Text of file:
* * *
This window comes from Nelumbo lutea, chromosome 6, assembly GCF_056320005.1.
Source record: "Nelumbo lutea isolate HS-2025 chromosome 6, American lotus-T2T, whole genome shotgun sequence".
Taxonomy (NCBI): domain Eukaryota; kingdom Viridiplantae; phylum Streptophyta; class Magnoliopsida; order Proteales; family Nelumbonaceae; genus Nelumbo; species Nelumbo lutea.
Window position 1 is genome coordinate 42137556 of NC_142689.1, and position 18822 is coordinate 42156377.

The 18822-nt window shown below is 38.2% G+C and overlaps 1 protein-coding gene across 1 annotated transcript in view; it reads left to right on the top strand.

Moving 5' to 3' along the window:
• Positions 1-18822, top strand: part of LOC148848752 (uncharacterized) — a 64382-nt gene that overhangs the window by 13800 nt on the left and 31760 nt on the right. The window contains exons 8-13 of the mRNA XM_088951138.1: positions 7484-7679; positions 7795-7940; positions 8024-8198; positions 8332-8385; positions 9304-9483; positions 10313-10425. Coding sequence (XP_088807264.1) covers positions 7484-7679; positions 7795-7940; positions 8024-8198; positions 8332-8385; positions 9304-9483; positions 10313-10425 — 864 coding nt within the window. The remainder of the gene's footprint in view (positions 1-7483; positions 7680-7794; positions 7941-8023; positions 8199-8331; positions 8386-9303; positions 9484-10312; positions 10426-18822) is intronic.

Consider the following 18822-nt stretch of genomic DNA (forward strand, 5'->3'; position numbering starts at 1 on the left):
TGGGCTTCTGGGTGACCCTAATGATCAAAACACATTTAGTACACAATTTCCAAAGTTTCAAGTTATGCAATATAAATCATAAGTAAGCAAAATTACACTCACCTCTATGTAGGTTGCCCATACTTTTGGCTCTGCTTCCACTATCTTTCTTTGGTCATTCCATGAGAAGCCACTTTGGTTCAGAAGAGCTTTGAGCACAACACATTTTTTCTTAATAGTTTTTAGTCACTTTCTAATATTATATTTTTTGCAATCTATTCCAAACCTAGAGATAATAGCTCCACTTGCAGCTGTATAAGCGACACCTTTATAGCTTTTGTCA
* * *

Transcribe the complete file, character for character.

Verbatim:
This window comes from Nelumbo lutea, chromosome 6, assembly GCF_056320005.1.
Source record: "Nelumbo lutea isolate HS-2025 chromosome 6, American lotus-T2T, whole genome shotgun sequence".
Taxonomy (NCBI): domain Eukaryota; kingdom Viridiplantae; phylum Streptophyta; class Magnoliopsida; order Proteales; family Nelumbonaceae; genus Nelumbo; species Nelumbo lutea.
Window position 1 is genome coordinate 42137556 of NC_142689.1, and position 18822 is coordinate 42156377.

The 18822-nt window shown below is 38.2% G+C and overlaps 1 protein-coding gene across 1 annotated transcript in view; it reads left to right on the top strand.

Moving 5' to 3' along the window:
• Positions 1-18822, top strand: part of LOC148848752 (uncharacterized) — a 64382-nt gene that overhangs the window by 13800 nt on the left and 31760 nt on the right. The window contains exons 8-13 of the mRNA XM_088951138.1: positions 7484-7679; positions 7795-7940; positions 8024-8198; positions 8332-8385; positions 9304-9483; positions 10313-10425. Coding sequence (XP_088807264.1) covers positions 7484-7679; positions 7795-7940; positions 8024-8198; positions 8332-8385; positions 9304-9483; positions 10313-10425 — 864 coding nt within the window. The remainder of the gene's footprint in view (positions 1-7483; positions 7680-7794; positions 7941-8023; positions 8199-8331; positions 8386-9303; positions 9484-10312; positions 10426-18822) is intronic.

Consider the following 18822-nt stretch of genomic DNA (forward strand, 5'->3'; position numbering starts at 1 on the left):
TGGGCTTCTGGGTGACCCTAATGATCAAAACACATTTAGTACACAATTTCCAAAGTTTCAAGTTATGCAATATAAATCATAAGTAAGCAAAATTACACTCACCTCTATGTAGGTTGCCCATACTTTTGGCTCTGCTTCCACTATCTTTCTTTGGTCATTCCATGAGAAGCCACTTTGGTTCAGAAGAGCTTTGAGCACAACACATTTTTTCTTAATAGTTTTTAGTCACTTTCTAATATTATATTTTTTGCAATCTATTCCAAACCTAGAGATAATAGCTCCACTTGCAGCTGTATAAGCGACACCTTTATAGCTTTTGTCA